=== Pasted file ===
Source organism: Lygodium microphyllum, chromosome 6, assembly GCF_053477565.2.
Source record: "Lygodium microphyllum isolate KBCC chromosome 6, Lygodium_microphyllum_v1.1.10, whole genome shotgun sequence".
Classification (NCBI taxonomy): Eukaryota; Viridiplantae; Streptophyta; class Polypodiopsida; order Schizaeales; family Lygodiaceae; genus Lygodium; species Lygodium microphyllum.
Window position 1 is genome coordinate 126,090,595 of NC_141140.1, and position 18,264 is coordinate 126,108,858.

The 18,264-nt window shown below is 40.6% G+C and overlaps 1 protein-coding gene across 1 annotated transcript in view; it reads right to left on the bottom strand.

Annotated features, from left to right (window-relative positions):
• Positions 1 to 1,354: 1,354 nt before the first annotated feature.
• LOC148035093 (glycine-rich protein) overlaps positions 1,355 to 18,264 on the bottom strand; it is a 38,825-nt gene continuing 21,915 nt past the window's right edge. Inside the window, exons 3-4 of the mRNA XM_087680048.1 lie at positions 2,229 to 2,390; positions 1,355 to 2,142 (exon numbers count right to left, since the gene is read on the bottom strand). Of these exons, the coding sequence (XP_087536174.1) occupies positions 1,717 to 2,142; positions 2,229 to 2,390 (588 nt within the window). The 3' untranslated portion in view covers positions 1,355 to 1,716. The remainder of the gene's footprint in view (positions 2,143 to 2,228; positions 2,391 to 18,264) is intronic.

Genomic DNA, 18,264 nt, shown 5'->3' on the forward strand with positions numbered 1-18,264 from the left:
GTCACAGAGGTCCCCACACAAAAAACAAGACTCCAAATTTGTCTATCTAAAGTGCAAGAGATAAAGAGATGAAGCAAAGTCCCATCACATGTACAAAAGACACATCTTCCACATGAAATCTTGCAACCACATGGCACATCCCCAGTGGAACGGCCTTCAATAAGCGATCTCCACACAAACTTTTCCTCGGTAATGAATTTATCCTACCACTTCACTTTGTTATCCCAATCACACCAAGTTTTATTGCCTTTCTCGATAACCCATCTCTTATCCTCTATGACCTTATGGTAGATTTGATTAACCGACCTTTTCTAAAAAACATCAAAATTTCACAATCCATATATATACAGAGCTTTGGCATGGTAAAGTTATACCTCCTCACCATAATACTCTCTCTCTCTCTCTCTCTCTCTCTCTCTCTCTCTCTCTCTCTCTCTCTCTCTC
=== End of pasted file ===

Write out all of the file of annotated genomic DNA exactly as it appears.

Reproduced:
Source organism: Lygodium microphyllum, chromosome 6, assembly GCF_053477565.2.
Source record: "Lygodium microphyllum isolate KBCC chromosome 6, Lygodium_microphyllum_v1.1.10, whole genome shotgun sequence".
Classification (NCBI taxonomy): Eukaryota; Viridiplantae; Streptophyta; class Polypodiopsida; order Schizaeales; family Lygodiaceae; genus Lygodium; species Lygodium microphyllum.
Window position 1 is genome coordinate 126,090,595 of NC_141140.1, and position 18,264 is coordinate 126,108,858.

The 18,264-nt window shown below is 40.6% G+C and overlaps 1 protein-coding gene across 1 annotated transcript in view; it reads right to left on the bottom strand.

Annotated features, from left to right (window-relative positions):
• Positions 1 to 1,354: 1,354 nt before the first annotated feature.
• LOC148035093 (glycine-rich protein) overlaps positions 1,355 to 18,264 on the bottom strand; it is a 38,825-nt gene continuing 21,915 nt past the window's right edge. Inside the window, exons 3-4 of the mRNA XM_087680048.1 lie at positions 2,229 to 2,390; positions 1,355 to 2,142 (exon numbers count right to left, since the gene is read on the bottom strand). Of these exons, the coding sequence (XP_087536174.1) occupies positions 1,717 to 2,142; positions 2,229 to 2,390 (588 nt within the window). The 3' untranslated portion in view covers positions 1,355 to 1,716. The remainder of the gene's footprint in view (positions 2,143 to 2,228; positions 2,391 to 18,264) is intronic.

Genomic DNA, 18,264 nt, shown 5'->3' on the forward strand with positions numbered 1-18,264 from the left:
GTCACAGAGGTCCCCACACAAAAAACAAGACTCCAAATTTGTCTATCTAAAGTGCAAGAGATAAAGAGATGAAGCAAAGTCCCATCACATGTACAAAAGACACATCTTCCACATGAAATCTTGCAACCACATGGCACATCCCCAGTGGAACGGCCTTCAATAAGCGATCTCCACACAAACTTTTCCTCGGTAATGAATTTATCCTACCACTTCACTTTGTTATCCCAATCACACCAAGTTTTATTGCCTTTCTCGATAACCCATCTCTTATCCTCTATGACCTTATGGTAGATTTGATTAACCGACCTTTTCTAAAAAACATCAAAATTTCACAATCCATATATATACAGAGCTTTGGCATGGTAAAGTTATACCTCCTCACCATAATACTCTCTCTCTCTCTCTCTCTCTCTCTCTCTCTCTCTCTCTCTCTCTCTCTCTCTC